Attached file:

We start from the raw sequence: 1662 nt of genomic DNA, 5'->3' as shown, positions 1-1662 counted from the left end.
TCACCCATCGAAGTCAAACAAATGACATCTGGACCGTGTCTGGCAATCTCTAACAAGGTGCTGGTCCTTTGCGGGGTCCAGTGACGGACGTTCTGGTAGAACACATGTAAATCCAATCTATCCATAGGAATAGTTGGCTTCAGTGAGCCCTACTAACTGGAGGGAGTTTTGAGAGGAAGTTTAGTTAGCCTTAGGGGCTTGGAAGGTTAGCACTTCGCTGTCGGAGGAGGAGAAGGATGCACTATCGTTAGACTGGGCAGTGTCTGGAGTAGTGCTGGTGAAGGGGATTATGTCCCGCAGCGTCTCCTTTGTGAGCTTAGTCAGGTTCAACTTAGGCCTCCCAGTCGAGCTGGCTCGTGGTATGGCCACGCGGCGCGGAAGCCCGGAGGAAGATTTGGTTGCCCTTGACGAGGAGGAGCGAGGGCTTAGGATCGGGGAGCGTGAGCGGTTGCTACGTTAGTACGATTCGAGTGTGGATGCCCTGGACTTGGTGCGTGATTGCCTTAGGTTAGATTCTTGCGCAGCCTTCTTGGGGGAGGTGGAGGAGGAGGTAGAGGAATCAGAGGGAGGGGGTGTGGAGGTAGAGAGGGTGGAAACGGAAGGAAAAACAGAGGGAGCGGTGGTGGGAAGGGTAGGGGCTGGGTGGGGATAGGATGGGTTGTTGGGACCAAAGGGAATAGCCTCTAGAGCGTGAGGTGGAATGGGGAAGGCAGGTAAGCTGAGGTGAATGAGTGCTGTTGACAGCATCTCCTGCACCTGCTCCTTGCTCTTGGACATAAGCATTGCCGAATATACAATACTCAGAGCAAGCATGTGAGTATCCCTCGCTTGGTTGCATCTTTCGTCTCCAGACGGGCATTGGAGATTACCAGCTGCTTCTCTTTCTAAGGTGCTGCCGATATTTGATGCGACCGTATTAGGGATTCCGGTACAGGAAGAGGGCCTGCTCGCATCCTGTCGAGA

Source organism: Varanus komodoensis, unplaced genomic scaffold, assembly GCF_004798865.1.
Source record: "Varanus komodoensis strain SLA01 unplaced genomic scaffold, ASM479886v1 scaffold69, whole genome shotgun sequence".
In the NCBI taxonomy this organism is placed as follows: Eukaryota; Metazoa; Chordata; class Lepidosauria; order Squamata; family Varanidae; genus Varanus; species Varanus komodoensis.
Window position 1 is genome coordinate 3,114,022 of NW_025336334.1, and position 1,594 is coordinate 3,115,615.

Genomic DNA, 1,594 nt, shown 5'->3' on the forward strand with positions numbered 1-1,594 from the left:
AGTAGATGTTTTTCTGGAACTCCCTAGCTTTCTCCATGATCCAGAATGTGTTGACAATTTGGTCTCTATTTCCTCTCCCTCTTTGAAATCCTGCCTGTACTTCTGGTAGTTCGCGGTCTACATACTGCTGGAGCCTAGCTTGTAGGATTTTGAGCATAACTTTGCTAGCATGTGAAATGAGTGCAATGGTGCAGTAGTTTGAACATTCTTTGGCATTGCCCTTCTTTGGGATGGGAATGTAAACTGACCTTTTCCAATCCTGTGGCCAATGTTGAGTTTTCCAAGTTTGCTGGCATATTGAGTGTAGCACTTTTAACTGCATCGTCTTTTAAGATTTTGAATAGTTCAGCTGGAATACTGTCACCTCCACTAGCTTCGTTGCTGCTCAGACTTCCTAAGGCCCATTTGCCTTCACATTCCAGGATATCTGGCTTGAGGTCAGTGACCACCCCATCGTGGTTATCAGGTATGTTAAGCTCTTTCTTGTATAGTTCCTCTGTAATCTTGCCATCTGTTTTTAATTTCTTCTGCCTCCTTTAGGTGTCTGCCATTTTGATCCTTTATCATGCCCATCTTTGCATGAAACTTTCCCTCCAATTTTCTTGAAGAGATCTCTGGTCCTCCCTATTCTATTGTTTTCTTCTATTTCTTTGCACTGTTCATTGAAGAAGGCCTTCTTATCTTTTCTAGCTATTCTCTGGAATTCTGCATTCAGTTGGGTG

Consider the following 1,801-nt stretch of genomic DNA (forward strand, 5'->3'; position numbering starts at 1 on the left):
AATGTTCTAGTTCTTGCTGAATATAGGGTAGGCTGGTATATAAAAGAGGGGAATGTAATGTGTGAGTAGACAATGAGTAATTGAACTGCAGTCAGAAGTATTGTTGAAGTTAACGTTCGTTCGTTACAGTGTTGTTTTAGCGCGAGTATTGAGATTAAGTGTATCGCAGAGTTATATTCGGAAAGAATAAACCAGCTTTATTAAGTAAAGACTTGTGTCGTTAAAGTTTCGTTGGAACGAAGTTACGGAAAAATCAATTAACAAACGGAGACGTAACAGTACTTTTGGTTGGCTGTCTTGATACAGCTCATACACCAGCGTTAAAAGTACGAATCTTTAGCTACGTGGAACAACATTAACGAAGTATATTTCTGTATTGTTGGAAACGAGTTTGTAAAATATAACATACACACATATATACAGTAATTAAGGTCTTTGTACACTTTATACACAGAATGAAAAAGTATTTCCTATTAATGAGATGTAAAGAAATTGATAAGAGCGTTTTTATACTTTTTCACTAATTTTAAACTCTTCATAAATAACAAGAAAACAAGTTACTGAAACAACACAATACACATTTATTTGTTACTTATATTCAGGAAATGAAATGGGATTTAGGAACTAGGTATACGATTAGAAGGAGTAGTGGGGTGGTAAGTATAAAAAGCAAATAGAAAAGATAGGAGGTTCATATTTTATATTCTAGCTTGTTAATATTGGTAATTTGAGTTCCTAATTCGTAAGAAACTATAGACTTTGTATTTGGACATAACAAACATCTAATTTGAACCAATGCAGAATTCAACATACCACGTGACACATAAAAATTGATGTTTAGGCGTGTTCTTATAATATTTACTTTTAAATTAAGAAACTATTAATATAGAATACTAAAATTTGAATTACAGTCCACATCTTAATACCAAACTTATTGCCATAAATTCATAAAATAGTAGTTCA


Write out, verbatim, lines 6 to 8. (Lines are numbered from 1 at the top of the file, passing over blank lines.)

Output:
Window position 1 is genome coordinate 3,114,022 of NW_025336334.1, and position 1,594 is coordinate 3,115,615.

Genomic DNA, 1,594 nt, shown 5'->3' on the forward strand with positions numbered 1-1,594 from the left:
AGTAGATGTTTTTCTGGAACTCCCTAGCTTTCTCCATGATCCAGAATGTGTTGACAATTTGGTCTCTATTTCCTCTCCCTCTTTGAAATCCTGCCTGTACTTCTGGTAGTTCGCGGTCTACATACTGCTGGAGCCTAGCTTGTAGGATTTTGAGCATAACTTTGCTAGCATGTGAAATGAGTGCAATGGTGCAGTAGTTTGAACATTCTTTGGCATTGCCCTTCTTTGGGATGGGAATGTAAACTGACCTTTTCCAATCCTGTGGCCAATGTTGAGTTTTCCAAGTTTGCTGGCATATTGAGTGTAGCACTTTTAACTGCATCGTCTTTTAAGATTTTGAATAGTTCAGCTGGAATACTGTCACCTCCACTAGCTTCGTTGCTGCTCAGACTTCCTAAGGCCCATTTGCCTTCACATTCCAGGATATCTGGCTTGAGGTCAGTGACCACCCCATCGTGGTTATCAGGTATGTTAAGCTCTTTCTTGTATAGTTCCTCTGTAATCTTGCCATCTGTTTTTAATTTCTTCTGCCTCCTTTAGGTGTCTGCCATTTTGATCCTTTATCATGCCCATCTTTGCATGAAACTTTCCCTCCAATTTTCTTGAAGAGATCTCTGGTCCTCCCTATTCTATTGTTTTCTTCTATTTCTTTGCACTGTTCATTGAAGAAGGCCTTCTTATCTTTTCTAGCTATTCTCTGGAATTCTGCATTCAGTTGGGTG